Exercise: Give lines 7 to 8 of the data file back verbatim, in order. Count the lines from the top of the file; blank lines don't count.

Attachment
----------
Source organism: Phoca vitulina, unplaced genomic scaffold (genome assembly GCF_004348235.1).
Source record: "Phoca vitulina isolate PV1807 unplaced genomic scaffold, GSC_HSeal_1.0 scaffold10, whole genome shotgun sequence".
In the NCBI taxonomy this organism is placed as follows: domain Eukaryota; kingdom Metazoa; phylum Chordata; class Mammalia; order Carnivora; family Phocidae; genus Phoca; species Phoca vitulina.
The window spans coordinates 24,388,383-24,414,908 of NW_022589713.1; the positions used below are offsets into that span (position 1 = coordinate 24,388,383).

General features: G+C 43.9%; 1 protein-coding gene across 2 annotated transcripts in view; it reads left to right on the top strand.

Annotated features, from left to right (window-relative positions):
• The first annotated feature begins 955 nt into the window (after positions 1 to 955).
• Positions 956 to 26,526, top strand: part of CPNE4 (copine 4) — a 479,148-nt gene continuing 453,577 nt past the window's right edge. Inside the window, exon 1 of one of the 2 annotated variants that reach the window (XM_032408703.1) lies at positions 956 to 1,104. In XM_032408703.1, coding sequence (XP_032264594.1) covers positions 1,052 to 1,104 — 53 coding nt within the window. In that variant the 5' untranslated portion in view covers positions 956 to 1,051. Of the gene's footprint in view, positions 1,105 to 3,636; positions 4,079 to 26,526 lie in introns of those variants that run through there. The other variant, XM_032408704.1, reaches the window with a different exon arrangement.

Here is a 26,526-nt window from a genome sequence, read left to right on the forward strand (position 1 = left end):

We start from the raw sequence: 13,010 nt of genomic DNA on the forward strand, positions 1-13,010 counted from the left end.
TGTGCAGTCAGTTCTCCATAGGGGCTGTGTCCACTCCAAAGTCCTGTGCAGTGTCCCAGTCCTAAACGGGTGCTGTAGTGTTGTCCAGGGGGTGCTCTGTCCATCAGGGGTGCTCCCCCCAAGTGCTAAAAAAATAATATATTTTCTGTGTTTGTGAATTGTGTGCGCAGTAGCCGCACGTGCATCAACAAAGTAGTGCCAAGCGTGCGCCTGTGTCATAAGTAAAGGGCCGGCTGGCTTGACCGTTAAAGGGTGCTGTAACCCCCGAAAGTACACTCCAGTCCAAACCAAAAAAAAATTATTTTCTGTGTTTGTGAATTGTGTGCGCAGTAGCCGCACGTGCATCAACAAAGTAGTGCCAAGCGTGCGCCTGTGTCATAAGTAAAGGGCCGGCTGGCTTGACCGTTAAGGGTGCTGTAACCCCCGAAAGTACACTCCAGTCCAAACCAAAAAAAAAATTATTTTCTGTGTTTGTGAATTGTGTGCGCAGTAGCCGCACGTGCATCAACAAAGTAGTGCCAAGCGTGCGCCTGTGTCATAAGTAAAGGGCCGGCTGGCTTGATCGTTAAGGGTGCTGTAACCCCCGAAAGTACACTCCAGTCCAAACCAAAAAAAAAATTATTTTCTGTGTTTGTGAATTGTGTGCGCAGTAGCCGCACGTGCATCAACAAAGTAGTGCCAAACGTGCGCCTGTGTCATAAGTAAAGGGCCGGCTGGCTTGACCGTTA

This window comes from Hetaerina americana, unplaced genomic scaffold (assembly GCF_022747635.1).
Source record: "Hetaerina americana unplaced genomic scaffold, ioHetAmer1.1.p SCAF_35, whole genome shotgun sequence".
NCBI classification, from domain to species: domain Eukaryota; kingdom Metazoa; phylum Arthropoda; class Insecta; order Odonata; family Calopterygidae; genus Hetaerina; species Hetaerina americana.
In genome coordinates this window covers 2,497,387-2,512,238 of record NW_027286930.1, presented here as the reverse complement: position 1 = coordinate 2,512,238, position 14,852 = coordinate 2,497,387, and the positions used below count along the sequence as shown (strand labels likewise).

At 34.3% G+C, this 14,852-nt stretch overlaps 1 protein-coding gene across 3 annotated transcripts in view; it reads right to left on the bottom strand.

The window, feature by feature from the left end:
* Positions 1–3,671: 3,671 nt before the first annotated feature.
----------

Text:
• The first annotated feature begins 955 nt into the window (after positions 1 to 955).
• Positions 956 to 26,526, top strand: part of CPNE4 (copine 4) — a 479,148-nt gene continuing 453,577 nt past the window's right edge. Inside the window, exon 1 of one of the 2 annotated variants that reach the window (XM_032408703.1) lies at positions 956 to 1,104. In XM_032408703.1, coding sequence (XP_032264594.1) covers positions 1,052 to 1,104 — 53 coding nt within the window. In that variant the 5' untranslated portion in view covers positions 956 to 1,051. Of the gene's footprint in view, positions 1,105 to 3,636; positions 4,079 to 26,526 lie in introns of those variants that run through there. The other variant, XM_032408704.1, reaches the window with a different exon arrangement.